Re: Web admin duties

Subject: Re: Web admin duties
From: Jeff Hanvey <jewahe1 -at- yahoo -dot- com>
To: "TECHWR-L" <techwr-l -at- lists -dot- raycomm -dot- com>
Date: Tue, 9 Jan 2001 09:52:55 -0800 (PST)

--- Sandy Harris <sandy -at- storm -dot- ca> wrote:
> Frames were number one in a "top ten mistakes in web
> design" article a few
> years back:
> I think that has changed, but they're still "use
> with caution".

The use of frames is not quite so debated today. The
article you quote is by Jakob Nielson, who has been
cited as a Web usability guru for years.

The debate over "usability" has split into two groups:
the Spartans and the Designers.

The Spartans advocate fast download time over
everything - therefore the page should be mostly text
(in strict HTML). They prefer that images be avoided,
but will allow the use of small ones. Jakob falls into
this category.

The Designers have a "let me do what I want to"
attitude. They want the site to look good and don't
worry about download times, et cetera.

Personally, I believe the answer is somewhere in
between (and totally depends on the audience). The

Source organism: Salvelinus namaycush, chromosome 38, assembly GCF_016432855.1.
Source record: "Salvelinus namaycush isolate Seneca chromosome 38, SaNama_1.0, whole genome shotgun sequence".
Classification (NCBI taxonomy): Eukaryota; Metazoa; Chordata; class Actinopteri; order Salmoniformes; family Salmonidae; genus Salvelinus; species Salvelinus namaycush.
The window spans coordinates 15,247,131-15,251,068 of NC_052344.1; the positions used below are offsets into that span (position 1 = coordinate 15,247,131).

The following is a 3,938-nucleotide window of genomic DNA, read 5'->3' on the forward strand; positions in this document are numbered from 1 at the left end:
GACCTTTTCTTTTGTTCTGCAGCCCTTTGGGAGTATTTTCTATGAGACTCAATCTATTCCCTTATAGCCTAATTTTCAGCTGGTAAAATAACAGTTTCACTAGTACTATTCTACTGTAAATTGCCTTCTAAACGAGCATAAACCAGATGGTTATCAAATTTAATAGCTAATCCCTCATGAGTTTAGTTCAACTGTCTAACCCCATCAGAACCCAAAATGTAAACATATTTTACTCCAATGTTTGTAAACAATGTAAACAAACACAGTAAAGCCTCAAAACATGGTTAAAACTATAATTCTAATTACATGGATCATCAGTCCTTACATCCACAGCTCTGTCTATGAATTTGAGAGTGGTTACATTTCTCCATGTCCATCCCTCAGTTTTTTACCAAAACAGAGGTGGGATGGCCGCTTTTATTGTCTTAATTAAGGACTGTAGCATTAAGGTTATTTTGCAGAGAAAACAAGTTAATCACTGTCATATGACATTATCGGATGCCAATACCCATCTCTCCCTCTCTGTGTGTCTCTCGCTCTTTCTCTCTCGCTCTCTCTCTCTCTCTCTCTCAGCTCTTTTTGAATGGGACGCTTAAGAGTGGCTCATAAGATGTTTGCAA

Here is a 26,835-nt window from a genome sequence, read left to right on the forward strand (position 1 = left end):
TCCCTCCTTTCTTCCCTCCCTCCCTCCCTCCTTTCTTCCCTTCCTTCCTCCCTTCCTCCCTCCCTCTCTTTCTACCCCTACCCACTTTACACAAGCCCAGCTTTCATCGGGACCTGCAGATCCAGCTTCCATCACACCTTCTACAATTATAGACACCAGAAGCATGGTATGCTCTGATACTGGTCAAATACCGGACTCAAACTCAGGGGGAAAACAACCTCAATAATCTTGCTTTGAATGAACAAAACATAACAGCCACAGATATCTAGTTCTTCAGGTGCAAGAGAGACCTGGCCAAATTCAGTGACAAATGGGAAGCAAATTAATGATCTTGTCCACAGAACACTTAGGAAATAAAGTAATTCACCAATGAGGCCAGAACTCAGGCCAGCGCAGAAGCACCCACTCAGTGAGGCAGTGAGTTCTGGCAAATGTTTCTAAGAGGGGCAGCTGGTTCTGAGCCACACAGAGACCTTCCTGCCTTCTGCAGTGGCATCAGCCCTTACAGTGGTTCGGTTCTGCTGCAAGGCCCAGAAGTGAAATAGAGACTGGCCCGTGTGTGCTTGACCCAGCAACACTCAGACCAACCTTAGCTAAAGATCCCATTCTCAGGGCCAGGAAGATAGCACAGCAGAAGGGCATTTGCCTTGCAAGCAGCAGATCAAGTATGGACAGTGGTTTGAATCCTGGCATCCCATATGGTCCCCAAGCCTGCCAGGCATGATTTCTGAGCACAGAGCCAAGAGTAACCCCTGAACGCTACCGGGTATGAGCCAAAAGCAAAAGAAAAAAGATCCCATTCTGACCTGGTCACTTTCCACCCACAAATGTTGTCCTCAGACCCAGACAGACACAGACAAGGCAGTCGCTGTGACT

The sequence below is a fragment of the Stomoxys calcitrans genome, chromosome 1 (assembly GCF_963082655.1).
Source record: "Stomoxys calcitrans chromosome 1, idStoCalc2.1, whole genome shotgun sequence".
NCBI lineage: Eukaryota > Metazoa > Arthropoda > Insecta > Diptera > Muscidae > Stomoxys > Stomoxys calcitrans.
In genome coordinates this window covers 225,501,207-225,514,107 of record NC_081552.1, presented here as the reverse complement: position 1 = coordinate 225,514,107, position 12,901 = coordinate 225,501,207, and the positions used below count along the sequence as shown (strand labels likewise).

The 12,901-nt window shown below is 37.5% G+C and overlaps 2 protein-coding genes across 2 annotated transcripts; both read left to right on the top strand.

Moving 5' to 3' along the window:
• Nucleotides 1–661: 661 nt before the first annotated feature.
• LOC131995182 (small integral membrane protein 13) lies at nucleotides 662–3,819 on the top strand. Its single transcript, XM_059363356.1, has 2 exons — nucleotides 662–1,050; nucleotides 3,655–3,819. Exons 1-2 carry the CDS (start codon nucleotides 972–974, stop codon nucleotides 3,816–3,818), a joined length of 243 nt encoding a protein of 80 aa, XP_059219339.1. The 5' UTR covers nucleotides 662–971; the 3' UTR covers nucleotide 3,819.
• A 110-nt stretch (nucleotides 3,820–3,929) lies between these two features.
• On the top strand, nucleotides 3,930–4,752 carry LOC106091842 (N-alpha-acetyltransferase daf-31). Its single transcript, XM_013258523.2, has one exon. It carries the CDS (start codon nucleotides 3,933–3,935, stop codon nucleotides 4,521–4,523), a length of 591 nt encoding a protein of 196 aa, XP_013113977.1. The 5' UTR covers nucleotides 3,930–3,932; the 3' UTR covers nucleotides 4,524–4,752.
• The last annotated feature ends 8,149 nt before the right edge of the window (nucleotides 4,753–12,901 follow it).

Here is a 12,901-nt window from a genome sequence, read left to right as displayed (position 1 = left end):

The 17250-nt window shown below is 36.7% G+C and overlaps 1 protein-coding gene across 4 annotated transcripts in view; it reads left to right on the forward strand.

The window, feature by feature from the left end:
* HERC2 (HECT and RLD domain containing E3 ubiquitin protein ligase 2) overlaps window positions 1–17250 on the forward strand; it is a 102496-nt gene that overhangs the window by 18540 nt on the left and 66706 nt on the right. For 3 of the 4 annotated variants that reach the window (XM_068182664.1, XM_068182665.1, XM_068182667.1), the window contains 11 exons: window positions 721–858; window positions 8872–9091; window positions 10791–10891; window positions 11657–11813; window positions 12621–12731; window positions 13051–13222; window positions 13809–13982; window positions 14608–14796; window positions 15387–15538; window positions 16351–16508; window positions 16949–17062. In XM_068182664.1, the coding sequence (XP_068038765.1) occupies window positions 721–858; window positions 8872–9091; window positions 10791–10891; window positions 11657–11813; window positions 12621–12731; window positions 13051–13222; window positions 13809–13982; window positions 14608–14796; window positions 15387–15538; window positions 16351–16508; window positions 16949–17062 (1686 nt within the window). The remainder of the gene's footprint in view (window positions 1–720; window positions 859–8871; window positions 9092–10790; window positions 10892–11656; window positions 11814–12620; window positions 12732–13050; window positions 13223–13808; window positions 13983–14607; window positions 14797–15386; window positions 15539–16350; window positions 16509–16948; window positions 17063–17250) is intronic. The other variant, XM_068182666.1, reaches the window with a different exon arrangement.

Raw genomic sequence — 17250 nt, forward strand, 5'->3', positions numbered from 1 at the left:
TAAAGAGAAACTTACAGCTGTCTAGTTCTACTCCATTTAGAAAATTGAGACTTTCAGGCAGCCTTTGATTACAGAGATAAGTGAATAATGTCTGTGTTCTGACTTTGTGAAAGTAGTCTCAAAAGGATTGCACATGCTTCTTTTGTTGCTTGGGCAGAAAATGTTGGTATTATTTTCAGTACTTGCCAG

Spartan approach is best if you're designing a Website
for users with low-end technology; the Designer
approach works for people with DSL or cable access.

For the rest of us, keeping it simple is the best
principle - that includes considering download times.
Most important, however, is navigation - clear signals
that tells the user where he is and where he can go.

BTW, I wrote my thesis on Web Design, and quoted
Nielson several times throughout it. I then used his
Website in a study of Web usability - and it was the
lowest scorer across the board. Most of my test group
- mostly composed of new users - said they would not
return to the site; it didn't give clear signals as to
intent or navigation.

Jeff Hanvey

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